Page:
NEW YORK - Columbia University has ordered new training for
faculty members whose research involves children after a federal
investigation faulted a program that tested AIDS drugs on foster
The training will be "specifically geared to participation of
children in research," university spokeswoman Marilyn Castaldi
said Wednesday in a statement.
The training plan was filed with the federal Office for Human
Research Protections, which reported last June that Columbia
researchers had failed to obtain and evaluate whether they had
proper consent, information and safeguards for the children they
worked with in the 1980s and '90s, the investigators said.
The OHRP report came a month after a review by The Associated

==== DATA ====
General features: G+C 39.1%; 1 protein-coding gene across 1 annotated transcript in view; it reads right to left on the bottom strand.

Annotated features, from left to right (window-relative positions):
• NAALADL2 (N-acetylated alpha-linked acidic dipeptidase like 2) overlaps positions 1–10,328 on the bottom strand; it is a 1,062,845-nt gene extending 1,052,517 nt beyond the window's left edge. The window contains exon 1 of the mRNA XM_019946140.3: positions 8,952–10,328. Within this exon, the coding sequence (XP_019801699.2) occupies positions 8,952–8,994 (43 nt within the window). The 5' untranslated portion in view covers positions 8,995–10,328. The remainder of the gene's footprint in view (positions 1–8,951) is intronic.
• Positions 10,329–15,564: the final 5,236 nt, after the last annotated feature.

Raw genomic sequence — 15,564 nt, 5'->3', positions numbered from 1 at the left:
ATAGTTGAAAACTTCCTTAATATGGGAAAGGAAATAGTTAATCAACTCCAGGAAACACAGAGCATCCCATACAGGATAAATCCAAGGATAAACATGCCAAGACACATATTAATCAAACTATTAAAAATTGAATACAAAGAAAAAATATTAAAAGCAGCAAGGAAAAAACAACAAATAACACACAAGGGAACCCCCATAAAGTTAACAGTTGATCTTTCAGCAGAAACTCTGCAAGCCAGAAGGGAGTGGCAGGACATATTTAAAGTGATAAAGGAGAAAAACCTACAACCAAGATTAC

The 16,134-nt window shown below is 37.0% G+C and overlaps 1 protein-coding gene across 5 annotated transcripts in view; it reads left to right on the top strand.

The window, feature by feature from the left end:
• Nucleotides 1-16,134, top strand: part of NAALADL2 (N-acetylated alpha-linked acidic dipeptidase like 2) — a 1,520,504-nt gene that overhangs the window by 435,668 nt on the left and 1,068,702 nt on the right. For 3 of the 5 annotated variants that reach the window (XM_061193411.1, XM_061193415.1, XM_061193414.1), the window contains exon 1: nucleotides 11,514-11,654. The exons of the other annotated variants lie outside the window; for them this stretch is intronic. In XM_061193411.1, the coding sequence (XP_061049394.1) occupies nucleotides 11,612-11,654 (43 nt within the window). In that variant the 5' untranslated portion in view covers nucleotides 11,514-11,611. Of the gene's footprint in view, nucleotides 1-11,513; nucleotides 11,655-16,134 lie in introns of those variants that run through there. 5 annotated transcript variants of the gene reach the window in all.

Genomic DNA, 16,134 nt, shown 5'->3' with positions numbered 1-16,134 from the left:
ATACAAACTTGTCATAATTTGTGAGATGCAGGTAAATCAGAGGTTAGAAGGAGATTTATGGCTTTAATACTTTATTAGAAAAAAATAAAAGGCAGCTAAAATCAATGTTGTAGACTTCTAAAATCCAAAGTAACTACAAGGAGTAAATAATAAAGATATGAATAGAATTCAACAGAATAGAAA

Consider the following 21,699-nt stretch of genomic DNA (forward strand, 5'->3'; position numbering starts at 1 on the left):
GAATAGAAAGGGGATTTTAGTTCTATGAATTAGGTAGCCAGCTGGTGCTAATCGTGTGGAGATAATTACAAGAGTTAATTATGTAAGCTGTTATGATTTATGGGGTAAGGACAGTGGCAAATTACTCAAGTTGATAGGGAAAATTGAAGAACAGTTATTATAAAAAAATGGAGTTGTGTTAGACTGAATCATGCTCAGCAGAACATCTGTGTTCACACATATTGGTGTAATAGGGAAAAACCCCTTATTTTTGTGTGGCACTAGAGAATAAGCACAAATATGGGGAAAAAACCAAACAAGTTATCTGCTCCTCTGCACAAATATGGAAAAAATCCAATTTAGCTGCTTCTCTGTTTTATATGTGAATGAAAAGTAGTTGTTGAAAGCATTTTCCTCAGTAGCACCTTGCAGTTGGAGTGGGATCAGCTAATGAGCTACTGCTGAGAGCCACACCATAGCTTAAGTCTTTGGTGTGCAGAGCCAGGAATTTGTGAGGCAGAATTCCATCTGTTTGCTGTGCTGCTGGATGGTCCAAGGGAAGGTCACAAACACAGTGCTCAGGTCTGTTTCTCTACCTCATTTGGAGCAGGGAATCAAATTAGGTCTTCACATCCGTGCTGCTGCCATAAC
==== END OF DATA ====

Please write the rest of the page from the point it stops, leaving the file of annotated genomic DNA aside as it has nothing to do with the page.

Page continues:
Press found Columbia and other programs around the country had
failed to appoint independent advocates for foster children in
AIDS drug testing as required by federal law.
Columbia officials said at the time that advocates weren't
required because the experiments held the promise of improving
the children's health.
Medical ethicists disagreed, saying foster children were
vulnerable and needed protection.
A Feb. 17 letter from OHRP addressed to Columbia University
Medical Center and its affiliated NewYork-Presbyterian Hospital
said their corrective actions "adequately address OHRP's
findings, questions and concerns."
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